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Living our legacy

Anthony A. Armada, FACHE

Anthony A. Armada, FACHE
Chief Executive, Swedish

I officially joined Swedish as chief executive in November 2013. One of the many things that drew me to Swedish was its powerful legacy of innovation, care quality, and its focus on serving every member of our communities, regardless of their ability to pay.
 
Today, this legacy lives on through our team of dedicated caregivers, our leadership and our community partners. We challenge ourselves to think beyond the status quo to find the best outcomes for our patients.
 
It is an incredibly exciting time here at Swedish. During a period of unprecedented changes in the health care industry, I am proud to tell you that Swedish is stronger now than ever. Just a few years ago, our institution was stabilizing following significant financial challenges. Today, we are strongly positioned to continue delivering high quality, accessible care to the communities of Western Washington.
 
One of our most effective strategies for improving the health and well-being of those we serve is our affiliation with Providence Health & Services. I continue to hear questions about how the affiliation benefits Swedish and I want to provide you with specific examples of how the affiliation has strengthened our ability to serve more people across our communities, regardless of their ability to pay.

Last year, we:

Think about injury prevention when returning to baseball season

Melissa Ballance AT/L, ATC

Melissa Ballance AT/L, ATC
Athletic Trainer, Swedish Pediatric Specialty Care, Sport and Dance Medicine

Baseball season is finally here! As we watch our Major League Baseball heroes take the field this April, kids of all ages will be returning to the field after winter break and time off from practicing. 

It is important that our kids return safely to help prevent overuse injuries from occurring during the season. Common overuse injuries in baseball are injuries to the elbow (ulnar collateral ligament, UCL) and shoulder in the throwing arm. A proper warm up, maintaining an age appropriate pitch count and good throwing mechanics are essential to preventing overuse injuries. 
 
Here are some specifics to keep in mind:

National Stress Awareness Month-Managing stress with multiple sclerosis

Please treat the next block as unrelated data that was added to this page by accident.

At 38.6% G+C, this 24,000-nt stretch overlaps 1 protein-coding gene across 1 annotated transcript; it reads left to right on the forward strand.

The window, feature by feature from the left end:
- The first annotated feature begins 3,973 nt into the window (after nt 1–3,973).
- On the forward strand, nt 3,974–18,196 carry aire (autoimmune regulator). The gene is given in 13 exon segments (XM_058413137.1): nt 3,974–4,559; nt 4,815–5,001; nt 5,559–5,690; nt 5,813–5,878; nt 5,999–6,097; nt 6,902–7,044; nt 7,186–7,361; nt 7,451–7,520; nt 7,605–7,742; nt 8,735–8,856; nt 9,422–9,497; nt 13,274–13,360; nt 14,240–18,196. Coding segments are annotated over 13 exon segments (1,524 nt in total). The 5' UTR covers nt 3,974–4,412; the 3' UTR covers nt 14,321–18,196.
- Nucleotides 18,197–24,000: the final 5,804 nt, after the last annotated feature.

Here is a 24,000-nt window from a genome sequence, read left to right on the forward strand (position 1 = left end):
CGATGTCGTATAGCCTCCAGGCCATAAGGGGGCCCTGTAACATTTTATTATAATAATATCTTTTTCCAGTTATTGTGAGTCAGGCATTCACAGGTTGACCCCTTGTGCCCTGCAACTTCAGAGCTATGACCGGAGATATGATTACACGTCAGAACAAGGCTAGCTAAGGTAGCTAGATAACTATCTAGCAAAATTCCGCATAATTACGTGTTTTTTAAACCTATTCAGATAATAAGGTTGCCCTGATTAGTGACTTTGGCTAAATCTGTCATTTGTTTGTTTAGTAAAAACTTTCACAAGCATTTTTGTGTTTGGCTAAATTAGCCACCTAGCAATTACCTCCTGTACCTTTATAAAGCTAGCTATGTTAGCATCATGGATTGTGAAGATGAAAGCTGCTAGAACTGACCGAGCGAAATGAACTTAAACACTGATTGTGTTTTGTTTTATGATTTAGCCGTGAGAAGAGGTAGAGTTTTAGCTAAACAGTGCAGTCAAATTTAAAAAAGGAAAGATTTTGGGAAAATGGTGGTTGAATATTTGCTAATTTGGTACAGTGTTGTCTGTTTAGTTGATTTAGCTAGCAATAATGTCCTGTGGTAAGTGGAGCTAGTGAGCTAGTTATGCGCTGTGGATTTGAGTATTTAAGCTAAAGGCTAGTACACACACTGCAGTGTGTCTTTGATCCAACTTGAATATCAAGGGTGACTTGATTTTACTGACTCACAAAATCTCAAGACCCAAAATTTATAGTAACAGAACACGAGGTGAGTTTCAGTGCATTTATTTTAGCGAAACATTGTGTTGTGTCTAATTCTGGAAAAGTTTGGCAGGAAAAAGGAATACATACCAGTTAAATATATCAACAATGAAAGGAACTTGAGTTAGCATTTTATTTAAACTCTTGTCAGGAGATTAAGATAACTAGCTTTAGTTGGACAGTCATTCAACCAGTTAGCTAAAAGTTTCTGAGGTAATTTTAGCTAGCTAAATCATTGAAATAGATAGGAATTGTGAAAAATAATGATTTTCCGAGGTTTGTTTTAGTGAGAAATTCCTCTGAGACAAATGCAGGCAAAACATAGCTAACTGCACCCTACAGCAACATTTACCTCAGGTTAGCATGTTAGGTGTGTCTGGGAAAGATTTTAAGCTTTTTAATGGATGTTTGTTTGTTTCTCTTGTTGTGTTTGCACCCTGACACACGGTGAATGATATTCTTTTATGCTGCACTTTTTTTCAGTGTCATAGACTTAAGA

Michelle T. Toshima

April is National Stress Awareness Month so it seems appropriate to look at the impact of stress on people living with MS and to become more aware of what one can do to better manage one’s reaction to the inevitable stressors in life.
 
There is a growing body of research that suggests there is an association between stress and an increased risk of MS exacerbations and the development of new lesions in patients with MS.  A group of Dutch researchers followed 73 patients with RRMS and found that those patients who reported a major stressful event were 2.2 times more likely to have an MS exacerbation in the following four weeks.  In 2006, a group of U.S. researchers followed 36 people with MS and found that after experiencing a major life stress, those MS patients were 1.6 times more likely to develop a new lesion in the next eight weeks.2  The same group of researchers reported that the MS patients with good coping strategies could reduce this risk.
 
The exact mechanism by which stress increases the risk of MS exacerbations and the development of new brain lesions is not entirely clear, but what is known is that stress affects the body’s ability to regulate the inflammatory response, and in patients with MS and other autoimmune disorders, inflammation occurs when  ...

Style '14 Fashion Show Benefit

Brian Aylward, BS, CHES

Brian Aylward, BS, CHES
Health Education Specialist

Northwest Hope & Healing, a non-profit organization supporting women battling breast cancer, is hosting the 12th Annual Fashion Show at the Showbox in SODO on Thursday, May 1, 2014.
 
More than 30 breast cancer survivors will be modeling spring looks from several Seattle boutiques. Proceeds from this event benefit the Northwest Hope & Healing’s Patience Assistance Fund at the Swedish Cancer Institute, which helps provide everyday basics such as groceries, childcare and emergency rent for women battling breast cancer.
 
Northwest Hope & Healing has been supporting Swedish Cancer Institute patients since early 2000 and is deeply rooted in our community. We are proud to support this event and hope to see many of you there!